IN RE: the Claim of NICOLE S. LEE

Reset A A Font size: Print

Supreme Court, Appellate Division, Third Department, New York.

IN RE: the Claim of NICOLE S. LEE, Respondent. ENCORE NATIONWIDE INC., Appellant. COMMISSIONER OF LABOR, Respondent.


Decided: April 09, 2015

Before:  Lahtinen, J.P., Egan Jr., Rose and Clark, JJ. Brody & Associates, LLC, Westport, Connecticut (Robert G. Brody of counsel), for appellant. McNamee, Lochner, Titus & Williams, PC, Albany (Francis J. Smith of counsel), for Nicole S. Lee, respondent. Eric T. Schneiderman, Attorney General, New York City (Marjorie S. Leff of counsel), for Commissioner of Labor, respondent.


Calendar Date:  February 24, 2015

Appeal from a decision of the Unemployment Insurance Appeal Board, filed November 20, 2013, which ruled, among other things, that Encore Nationwide Inc. is liable for unemployment insurance contributions on remuneration paid to claimant and others similarly situated.

Encore Nationwide Inc. challenges a decision of the Unemployment Insurance Appeal Board finding, among other things, that claimant and others similarly situated were its employees, not independent contractors, for whom is it liable for unemployment insurance contributions.   Based upon a thorough review of the record before us, we are compelled to find that the Board's decision is not supported by substantial evidence and, therefore, it must be reversed.

Encore is an event staffing company that refers individuals, which it calls brand ambassadors, to clients that want to promote a product or service at an event.   Claimant worked as a brand ambassador.   Encore maintains a database that contains postings of client events as well as a list of brand ambassadors.   Encore assembles the list by having the brand ambassadors, most of whom are promotional models, complete a registration form, a W9–form and a profile containing specific information about themselves.   When client events are posted on Encore's website, those interested in working the event express their interest and the client selects them from the database.   The client then informs Encore which, in turn, bills the client for services rendered as well as an agency fee after the event is concluded.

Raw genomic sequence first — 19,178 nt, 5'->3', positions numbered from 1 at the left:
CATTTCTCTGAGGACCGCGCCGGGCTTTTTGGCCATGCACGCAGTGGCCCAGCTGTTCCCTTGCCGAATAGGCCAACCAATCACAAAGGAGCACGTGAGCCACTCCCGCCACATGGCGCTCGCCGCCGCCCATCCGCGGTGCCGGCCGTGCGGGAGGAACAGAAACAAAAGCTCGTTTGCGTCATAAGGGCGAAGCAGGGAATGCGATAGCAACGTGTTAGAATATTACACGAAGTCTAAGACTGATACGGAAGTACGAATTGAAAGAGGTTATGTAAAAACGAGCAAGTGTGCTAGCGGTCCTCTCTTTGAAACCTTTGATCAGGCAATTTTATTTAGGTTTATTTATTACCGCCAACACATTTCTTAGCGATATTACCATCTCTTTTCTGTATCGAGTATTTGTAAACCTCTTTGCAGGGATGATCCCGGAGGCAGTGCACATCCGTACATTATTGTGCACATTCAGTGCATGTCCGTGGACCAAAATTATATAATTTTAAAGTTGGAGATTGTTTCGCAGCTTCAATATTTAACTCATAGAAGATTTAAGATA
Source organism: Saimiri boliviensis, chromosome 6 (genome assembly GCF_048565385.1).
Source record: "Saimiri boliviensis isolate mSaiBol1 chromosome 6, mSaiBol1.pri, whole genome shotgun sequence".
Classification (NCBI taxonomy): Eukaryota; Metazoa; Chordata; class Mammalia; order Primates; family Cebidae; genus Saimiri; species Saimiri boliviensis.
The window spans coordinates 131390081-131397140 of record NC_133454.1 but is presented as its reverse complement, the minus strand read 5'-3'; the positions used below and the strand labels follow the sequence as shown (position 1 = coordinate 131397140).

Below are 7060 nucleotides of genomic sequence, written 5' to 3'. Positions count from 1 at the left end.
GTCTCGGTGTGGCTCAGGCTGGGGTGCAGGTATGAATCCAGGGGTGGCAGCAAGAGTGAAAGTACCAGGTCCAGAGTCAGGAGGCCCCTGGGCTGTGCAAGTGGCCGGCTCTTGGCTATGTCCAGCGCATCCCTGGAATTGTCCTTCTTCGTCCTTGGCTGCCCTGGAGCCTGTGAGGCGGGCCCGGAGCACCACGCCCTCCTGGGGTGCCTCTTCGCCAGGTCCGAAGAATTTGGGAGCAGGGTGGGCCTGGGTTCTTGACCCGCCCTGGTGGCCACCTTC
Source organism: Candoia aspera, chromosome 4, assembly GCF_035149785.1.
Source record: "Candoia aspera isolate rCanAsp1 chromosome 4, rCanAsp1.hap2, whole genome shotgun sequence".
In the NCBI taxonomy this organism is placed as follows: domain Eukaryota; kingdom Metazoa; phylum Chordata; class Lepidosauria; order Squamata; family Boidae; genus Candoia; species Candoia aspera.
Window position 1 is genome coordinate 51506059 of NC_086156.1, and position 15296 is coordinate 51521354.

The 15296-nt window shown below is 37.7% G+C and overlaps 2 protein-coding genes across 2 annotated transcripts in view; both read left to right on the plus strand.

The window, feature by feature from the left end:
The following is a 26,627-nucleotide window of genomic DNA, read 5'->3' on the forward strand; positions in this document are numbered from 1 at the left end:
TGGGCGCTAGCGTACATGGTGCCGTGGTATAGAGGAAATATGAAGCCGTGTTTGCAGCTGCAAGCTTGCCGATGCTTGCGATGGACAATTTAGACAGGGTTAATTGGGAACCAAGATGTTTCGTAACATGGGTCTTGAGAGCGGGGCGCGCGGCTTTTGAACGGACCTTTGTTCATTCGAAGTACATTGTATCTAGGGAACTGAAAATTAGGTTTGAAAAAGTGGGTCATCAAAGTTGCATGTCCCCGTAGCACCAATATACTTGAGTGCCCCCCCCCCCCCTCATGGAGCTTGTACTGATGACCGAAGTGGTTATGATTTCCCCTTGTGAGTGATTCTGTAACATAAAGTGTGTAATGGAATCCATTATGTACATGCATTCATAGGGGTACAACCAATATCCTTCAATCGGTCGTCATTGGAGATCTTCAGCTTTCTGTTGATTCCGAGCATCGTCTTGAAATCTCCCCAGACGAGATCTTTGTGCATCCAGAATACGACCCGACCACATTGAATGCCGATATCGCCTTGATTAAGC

In determining whether an employment relationship existed between Encore and its brand ambassadors, the pertinent inquiry is whether Encore exercised control “over the results produced or the means used to obtain those results, with control over the latter being the more important factor to consider” (Matter of Holleran [Jez Enters., Inc.-Commissioner of Labor], 98 AD3d 757, 758 [2012];  see Matter of Empire State Towing & Recovery Assn., Inc. [Commissioner of Labor], 15 NY3d 433, 437 [2010];  Matter of Smith [College Network Inc.-Commissioner of Labor], 109 AD3d 1058, 1059 [2013] ).   Here, the evidence reveals that Encore retained little or no control over either the means or results of the work performed by the brand ambassadors.   Significantly, Encore did not conduct interviews, auditions or background checks, did not review credentials or set the rate of pay, did not provide training or supervision at events, did not establish work schedules, did not supply equipment, clothing or props and did not evaluate performance.   Notably, it was the clients who directed the brand ambassadors by providing them with instruction on how to promote the specific products or services.   Contrary to claimant's suggestion, there is nothing to indicate that these clients were acting as agents of Encore.   Accordingly, inasmuch as we find the requisite control lacking, we reverse the Board's decision (see Matter of Richins [Quick Change Artistry, LLC–Commissioner of Labor], 107 AD3d 1342, 1344 [2013];  Matter of Best [Lusignan–Commissioner of Labor], 95 AD3d 1536, 1537–1538 [2012];  compare Matter of Ivy League Tutoring Connection, Inc. [Commissioner of Labor], 119 AD3d 1260, 1261 [2014] ).   In light of the foregoing, we need not address Encore's remaining claims.

Lahtinen, J.P., Egan Jr., Rose and Clark, JJ. concur.

ORDERED that the decision is reversed, without costs, and matter remitted to the Unemployment Insurance Appeal Board for further proceedings not inconsistent with this Court's decision.


Robert D. Mayberger

Clerk of the Court

Copied to clipboard